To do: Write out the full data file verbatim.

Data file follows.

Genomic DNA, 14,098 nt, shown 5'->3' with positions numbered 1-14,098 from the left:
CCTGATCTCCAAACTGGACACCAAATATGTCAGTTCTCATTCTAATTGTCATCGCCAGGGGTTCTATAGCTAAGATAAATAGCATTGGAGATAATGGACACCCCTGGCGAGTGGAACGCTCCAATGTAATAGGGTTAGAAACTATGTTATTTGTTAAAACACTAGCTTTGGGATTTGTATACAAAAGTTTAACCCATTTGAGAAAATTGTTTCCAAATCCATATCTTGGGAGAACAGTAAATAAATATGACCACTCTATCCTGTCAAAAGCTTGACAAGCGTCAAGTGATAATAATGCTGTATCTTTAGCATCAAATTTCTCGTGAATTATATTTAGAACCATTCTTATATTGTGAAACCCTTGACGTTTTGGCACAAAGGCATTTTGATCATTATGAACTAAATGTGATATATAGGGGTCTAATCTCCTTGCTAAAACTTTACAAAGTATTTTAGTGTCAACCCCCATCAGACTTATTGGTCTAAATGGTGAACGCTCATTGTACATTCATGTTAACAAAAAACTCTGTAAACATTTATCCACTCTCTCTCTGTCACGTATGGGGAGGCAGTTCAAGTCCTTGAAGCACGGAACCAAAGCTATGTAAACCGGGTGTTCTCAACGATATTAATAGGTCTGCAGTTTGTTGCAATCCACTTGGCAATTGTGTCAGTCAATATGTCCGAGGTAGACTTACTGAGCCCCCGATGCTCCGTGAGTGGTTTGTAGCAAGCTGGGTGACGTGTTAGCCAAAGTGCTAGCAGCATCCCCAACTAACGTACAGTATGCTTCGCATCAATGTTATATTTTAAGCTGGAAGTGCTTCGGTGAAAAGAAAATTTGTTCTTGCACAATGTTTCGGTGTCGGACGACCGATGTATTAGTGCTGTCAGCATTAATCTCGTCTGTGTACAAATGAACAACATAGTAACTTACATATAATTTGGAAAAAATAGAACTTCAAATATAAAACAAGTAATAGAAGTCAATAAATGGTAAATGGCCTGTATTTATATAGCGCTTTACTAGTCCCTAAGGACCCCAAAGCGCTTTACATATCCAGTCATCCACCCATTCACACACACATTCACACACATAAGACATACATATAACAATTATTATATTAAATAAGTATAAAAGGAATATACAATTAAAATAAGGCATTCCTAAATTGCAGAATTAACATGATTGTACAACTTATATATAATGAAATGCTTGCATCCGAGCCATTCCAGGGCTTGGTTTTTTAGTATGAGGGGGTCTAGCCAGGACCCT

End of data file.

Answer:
Genomic DNA, 14,098 nt, shown 5'->3' with positions numbered 1-14,098 from the left:
CCTGATCTCCAAACTGGACACCAAATATGTCAGTTCTCATTCTAATTGTCATCGCCAGGGGTTCTATAGCTAAGATAAATAGCATTGGAGATAATGGACACCCCTGGCGAGTGGAACGCTCCAATGTAATAGGGTTAGAAACTATGTTATTTGTTAAAACACTAGCTTTGGGATTTGTATACAAAAGTTTAACCCATTTGAGAAAATTGTTTCCAAATCCATATCTTGGGAGAACAGTAAATAAATATGACCACTCTATCCTGTCAAAAGCTTGACAAGCGTCAAGTGATAATAATGCTGTATCTTTAGCATCAAATTTCTCGTGAATTATATTTAGAACCATTCTTATATTGTGAAACCCTTGACGTTTTGGCACAAAGGCATTTTGATCATTATGAACTAAATGTGATATATAGGGGTCTAATCTCCTTGCTAAAACTTTACAAAGTATTTTAGTGTCAACCCCCATCAGACTTATTGGTCTAAATGGTGAACGCTCATTGTACATTCATGTTAACAAAAAACTCTGTAAACATTTATCCACTCTCTCTCTGTCACGTATGGGGAGGCAGTTCAAGTCCTTGAAGCACGGAACCAAAGCTATGTAAACCGGGTGTTCTCAACGATATTAATAGGTCTGCAGTTTGTTGCAATCCACTTGGCAATTGTGTCAGTCAATATGTCCGAGGTAGACTTACTGAGCCCCCGATGCTCCGTGAGTGGTTTGTAGCAAGCTGGGTGACGTGTTAGCCAAAGTGCTAGCAGCATCCCCAACTAACGTACAGTATGCTTCGCATCAATGTTATATTTTAAGCTGGAAGTGCTTCGGTGAAAAGAAAATTTGTTCTTGCACAATGTTTCGGTGTCGGACGACCGATGTATTAGTGCTGTCAGCATTAATCTCGTCTGTGTACAAATGAACAACATAGTAACTTACATATAATTTGGAAAAAATAGAACTTCAAATATAAAACAAGTAATAGAAGTCAATAAATGGTAAATGGCCTGTATTTATATAGCGCTTTACTAGTCCCTAAGGACCCCAAAGCGCTTTACATATCCAGTCATCCACCCATTCACACACACATTCACACACATAAGACATACATATAACAATTATTATATTAAATAAGTATAAAAGGAATATACAATTAAAATAAGGCATTCCTAAATTGCAGAATTAACATGATTGTACAACTTATATATAATGAAATGCTTGCATCCGAGCCATTCCAGGGCTTGGTTTTTTAGTATGAGGGGGTCTAGCCAGGACCCT